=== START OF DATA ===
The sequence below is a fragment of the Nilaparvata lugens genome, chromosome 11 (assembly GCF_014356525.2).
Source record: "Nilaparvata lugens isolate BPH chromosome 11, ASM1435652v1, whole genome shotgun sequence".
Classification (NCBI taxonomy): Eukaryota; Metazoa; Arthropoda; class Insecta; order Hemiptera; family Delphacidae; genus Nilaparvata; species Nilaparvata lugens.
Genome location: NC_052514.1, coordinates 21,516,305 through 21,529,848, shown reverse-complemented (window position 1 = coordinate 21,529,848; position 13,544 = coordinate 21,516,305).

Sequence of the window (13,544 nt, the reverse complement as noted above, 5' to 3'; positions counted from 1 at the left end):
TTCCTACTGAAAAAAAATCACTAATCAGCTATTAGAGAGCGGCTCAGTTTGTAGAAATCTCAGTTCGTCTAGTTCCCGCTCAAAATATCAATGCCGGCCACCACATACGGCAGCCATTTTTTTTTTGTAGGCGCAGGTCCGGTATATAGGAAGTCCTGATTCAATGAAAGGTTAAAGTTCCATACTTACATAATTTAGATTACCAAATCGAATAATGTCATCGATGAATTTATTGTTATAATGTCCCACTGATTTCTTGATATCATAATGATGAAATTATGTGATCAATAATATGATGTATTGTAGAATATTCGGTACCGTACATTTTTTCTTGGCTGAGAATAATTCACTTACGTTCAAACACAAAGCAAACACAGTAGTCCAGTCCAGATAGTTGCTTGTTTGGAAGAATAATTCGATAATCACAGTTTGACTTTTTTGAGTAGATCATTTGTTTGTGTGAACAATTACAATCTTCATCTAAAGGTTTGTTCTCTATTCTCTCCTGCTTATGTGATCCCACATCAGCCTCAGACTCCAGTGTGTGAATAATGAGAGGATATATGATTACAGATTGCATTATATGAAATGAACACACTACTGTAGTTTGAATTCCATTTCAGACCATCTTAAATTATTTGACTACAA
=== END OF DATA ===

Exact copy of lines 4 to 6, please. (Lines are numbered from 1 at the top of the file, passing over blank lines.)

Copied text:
Genome location: NC_052514.1, coordinates 21,516,305 through 21,529,848, shown reverse-complemented (window position 1 = coordinate 21,529,848; position 13,544 = coordinate 21,516,305).

Sequence of the window (13,544 nt, the reverse complement as noted above, 5' to 3'; positions counted from 1 at the left end):
TTCCTACTGAAAAAAAATCACTAATCAGCTATTAGAGAGCGGCTCAGTTTGTAGAAATCTCAGTTCGTCTAGTTCCCGCTCAAAATATCAATGCCGGCCACCACATACGGCAGCCATTTTTTTTTTGTAGGCGCAGGTCCGGTATATAGGAAGTCCTGATTCAATGAAAGGTTAAAGTTCCATACTTACATAATTTAGATTACCAAATCGAATAATGTCATCGATGAATTTATTGTTATAATGTCCCACTGATTTCTTGATATCATAATGATGAAATTATGTGATCAATAATATGATGTATTGTAGAATATTCGGTACCGTACATTTTTTCTTGGCTGAGAATAATTCACTTACGTTCAAACACAAAGCAAACACAGTAGTCCAGTCCAGATAGTTGCTTGTTTGGAAGAATAATTCGATAATCACAGTTTGACTTTTTTGAGTAGATCATTTGTTTGTGTGAACAATTACAATCTTCATCTAAAGGTTTGTTCTCTATTCTCTCCTGCTTATGTGATCCCACATCAGCCTCAGACTCCAGTGTGTGAATAATGAGAGGATATATGATTACAGATTGCATTATATGAAATGAACACACTACTGTAGTTTGAATTCCATTTCAGACCATCTTAAATTATTTGACTACAA